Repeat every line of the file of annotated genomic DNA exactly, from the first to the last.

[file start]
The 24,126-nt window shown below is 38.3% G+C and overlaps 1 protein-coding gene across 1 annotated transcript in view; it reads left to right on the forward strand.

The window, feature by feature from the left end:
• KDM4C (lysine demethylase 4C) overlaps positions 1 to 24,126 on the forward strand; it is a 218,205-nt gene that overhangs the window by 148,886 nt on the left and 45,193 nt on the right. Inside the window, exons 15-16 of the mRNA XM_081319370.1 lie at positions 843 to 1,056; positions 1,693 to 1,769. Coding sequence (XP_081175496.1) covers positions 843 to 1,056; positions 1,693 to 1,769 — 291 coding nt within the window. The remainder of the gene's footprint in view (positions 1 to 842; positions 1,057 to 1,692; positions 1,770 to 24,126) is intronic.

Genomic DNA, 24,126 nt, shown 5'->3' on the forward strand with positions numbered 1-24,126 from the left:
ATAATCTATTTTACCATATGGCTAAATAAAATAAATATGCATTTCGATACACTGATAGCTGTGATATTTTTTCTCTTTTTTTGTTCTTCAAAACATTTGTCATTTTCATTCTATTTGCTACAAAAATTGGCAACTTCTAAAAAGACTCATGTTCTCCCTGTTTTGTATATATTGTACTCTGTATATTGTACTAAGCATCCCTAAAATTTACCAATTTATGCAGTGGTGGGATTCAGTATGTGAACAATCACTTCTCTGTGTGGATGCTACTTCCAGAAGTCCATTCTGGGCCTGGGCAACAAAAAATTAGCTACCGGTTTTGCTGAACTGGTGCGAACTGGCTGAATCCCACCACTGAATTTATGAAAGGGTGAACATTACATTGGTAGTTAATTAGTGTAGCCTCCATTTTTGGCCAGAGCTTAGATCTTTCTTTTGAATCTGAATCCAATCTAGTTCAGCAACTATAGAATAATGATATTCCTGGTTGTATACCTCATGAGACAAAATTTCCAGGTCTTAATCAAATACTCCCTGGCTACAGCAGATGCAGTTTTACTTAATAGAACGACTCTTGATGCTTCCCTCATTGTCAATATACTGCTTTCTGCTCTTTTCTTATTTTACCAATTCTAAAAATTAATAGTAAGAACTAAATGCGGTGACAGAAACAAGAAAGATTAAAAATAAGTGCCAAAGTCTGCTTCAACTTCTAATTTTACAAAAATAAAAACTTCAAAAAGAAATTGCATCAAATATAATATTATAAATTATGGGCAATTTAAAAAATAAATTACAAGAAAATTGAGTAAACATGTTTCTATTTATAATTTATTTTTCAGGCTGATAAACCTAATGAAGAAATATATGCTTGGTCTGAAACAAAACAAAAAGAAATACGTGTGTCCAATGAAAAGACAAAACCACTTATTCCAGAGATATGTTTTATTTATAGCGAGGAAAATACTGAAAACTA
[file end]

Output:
The 24,126-nt window shown below is 38.3% G+C and overlaps 1 protein-coding gene across 1 annotated transcript in view; it reads left to right on the forward strand.

The window, feature by feature from the left end:
• KDM4C (lysine demethylase 4C) overlaps positions 1 to 24,126 on the forward strand; it is a 218,205-nt gene that overhangs the window by 148,886 nt on the left and 45,193 nt on the right. Inside the window, exons 15-16 of the mRNA XM_081319370.1 lie at positions 843 to 1,056; positions 1,693 to 1,769. Coding sequence (XP_081175496.1) covers positions 843 to 1,056; positions 1,693 to 1,769 — 291 coding nt within the window. The remainder of the gene's footprint in view (positions 1 to 842; positions 1,057 to 1,692; positions 1,770 to 24,126) is intronic.

Genomic DNA, 24,126 nt, shown 5'->3' on the forward strand with positions numbered 1-24,126 from the left:
ATAATCTATTTTACCATATGGCTAAATAAAATAAATATGCATTTCGATACACTGATAGCTGTGATATTTTTTCTCTTTTTTTGTTCTTCAAAACATTTGTCATTTTCATTCTATTTGCTACAAAAATTGGCAACTTCTAAAAAGACTCATGTTCTCCCTGTTTTGTATATATTGTACTCTGTATATTGTACTAAGCATCCCTAAAATTTACCAATTTATGCAGTGGTGGGATTCAGTATGTGAACAATCACTTCTCTGTGTGGATGCTACTTCCAGAAGTCCATTCTGGGCCTGGGCAACAAAAAATTAGCTACCGGTTTTGCTGAACTGGTGCGAACTGGCTGAATCCCACCACTGAATTTATGAAAGGGTGAACATTACATTGGTAGTTAATTAGTGTAGCCTCCATTTTTGGCCAGAGCTTAGATCTTTCTTTTGAATCTGAATCCAATCTAGTTCAGCAACTATAGAATAATGATATTCCTGGTTGTATACCTCATGAGACAAAATTTCCAGGTCTTAATCAAATACTCCCTGGCTACAGCAGATGCAGTTTTACTTAATAGAACGACTCTTGATGCTTCCCTCATTGTCAATATACTGCTTTCTGCTCTTTTCTTATTTTACCAATTCTAAAAATTAATAGTAAGAACTAAATGCGGTGACAGAAACAAGAAAGATTAAAAATAAGTGCCAAAGTCTGCTTCAACTTCTAATTTTACAAAAATAAAAACTTCAAAAAGAAATTGCATCAAATATAATATTATAAATTATGGGCAATTTAAAAAATAAATTACAAGAAAATTGAGTAAACATGTTTCTATTTATAATTTATTTTTCAGGCTGATAAACCTAATGAAGAAATATATGCTTGGTCTGAAACAAAACAAAAAGAAATACGTGTGTCCAATGAAAAGACAAAACCACTTATTCCAGAGATATGTTTTATTTATAGCGAGGAAAATACTGAAAACTA